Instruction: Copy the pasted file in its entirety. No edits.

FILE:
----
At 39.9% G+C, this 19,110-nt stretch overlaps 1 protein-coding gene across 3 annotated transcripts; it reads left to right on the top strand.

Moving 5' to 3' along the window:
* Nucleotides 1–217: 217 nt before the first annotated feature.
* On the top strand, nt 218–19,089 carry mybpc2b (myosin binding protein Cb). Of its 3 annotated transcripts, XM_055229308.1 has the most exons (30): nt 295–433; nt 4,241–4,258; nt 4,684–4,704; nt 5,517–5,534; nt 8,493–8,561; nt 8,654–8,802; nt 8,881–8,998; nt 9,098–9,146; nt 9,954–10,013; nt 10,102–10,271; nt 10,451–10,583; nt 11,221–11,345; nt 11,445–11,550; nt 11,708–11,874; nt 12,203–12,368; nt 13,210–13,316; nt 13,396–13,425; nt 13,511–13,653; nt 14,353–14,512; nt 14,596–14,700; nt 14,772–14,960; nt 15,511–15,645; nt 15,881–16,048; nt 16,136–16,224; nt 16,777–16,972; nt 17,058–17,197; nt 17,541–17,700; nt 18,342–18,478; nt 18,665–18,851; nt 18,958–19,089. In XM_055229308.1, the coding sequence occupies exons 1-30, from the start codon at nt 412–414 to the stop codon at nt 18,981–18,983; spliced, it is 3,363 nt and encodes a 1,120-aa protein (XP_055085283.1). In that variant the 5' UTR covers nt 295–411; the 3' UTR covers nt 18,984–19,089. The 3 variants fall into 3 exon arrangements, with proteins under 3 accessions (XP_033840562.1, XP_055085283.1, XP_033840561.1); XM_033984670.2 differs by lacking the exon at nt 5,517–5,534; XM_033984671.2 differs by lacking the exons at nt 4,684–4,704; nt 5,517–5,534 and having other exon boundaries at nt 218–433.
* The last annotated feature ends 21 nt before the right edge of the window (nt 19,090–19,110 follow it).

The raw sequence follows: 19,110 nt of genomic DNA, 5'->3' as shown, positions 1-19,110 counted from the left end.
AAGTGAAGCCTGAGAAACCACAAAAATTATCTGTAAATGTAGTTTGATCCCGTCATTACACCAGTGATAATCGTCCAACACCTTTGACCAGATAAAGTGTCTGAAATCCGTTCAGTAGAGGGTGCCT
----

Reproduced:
At 39.9% G+C, this 19,110-nt stretch overlaps 1 protein-coding gene across 3 annotated transcripts; it reads left to right on the top strand.

Moving 5' to 3' along the window:
* Nucleotides 1–217: 217 nt before the first annotated feature.
* On the top strand, nt 218–19,089 carry mybpc2b (myosin binding protein Cb). Of its 3 annotated transcripts, XM_055229308.1 has the most exons (30): nt 295–433; nt 4,241–4,258; nt 4,684–4,704; nt 5,517–5,534; nt 8,493–8,561; nt 8,654–8,802; nt 8,881–8,998; nt 9,098–9,146; nt 9,954–10,013; nt 10,102–10,271; nt 10,451–10,583; nt 11,221–11,345; nt 11,445–11,550; nt 11,708–11,874; nt 12,203–12,368; nt 13,210–13,316; nt 13,396–13,425; nt 13,511–13,653; nt 14,353–14,512; nt 14,596–14,700; nt 14,772–14,960; nt 15,511–15,645; nt 15,881–16,048; nt 16,136–16,224; nt 16,777–16,972; nt 17,058–17,197; nt 17,541–17,700; nt 18,342–18,478; nt 18,665–18,851; nt 18,958–19,089. In XM_055229308.1, the coding sequence occupies exons 1-30, from the start codon at nt 412–414 to the stop codon at nt 18,981–18,983; spliced, it is 3,363 nt and encodes a 1,120-aa protein (XP_055085283.1). In that variant the 5' UTR covers nt 295–411; the 3' UTR covers nt 18,984–19,089. The 3 variants fall into 3 exon arrangements, with proteins under 3 accessions (XP_033840562.1, XP_055085283.1, XP_033840561.1); XM_033984670.2 differs by lacking the exon at nt 5,517–5,534; XM_033984671.2 differs by lacking the exons at nt 4,684–4,704; nt 5,517–5,534 and having other exon boundaries at nt 218–433.
* The last annotated feature ends 21 nt before the right edge of the window (nt 19,090–19,110 follow it).

The raw sequence follows: 19,110 nt of genomic DNA, 5'->3' as shown, positions 1-19,110 counted from the left end.
AAGTGAAGCCTGAGAAACCACAAAAATTATCTGTAAATGTAGTTTGATCCCGTCATTACACCAGTGATAATCGTCCAACACCTTTGACCAGATAAAGTGTCTGAAATCCGTTCAGTAGAGGGTGCCT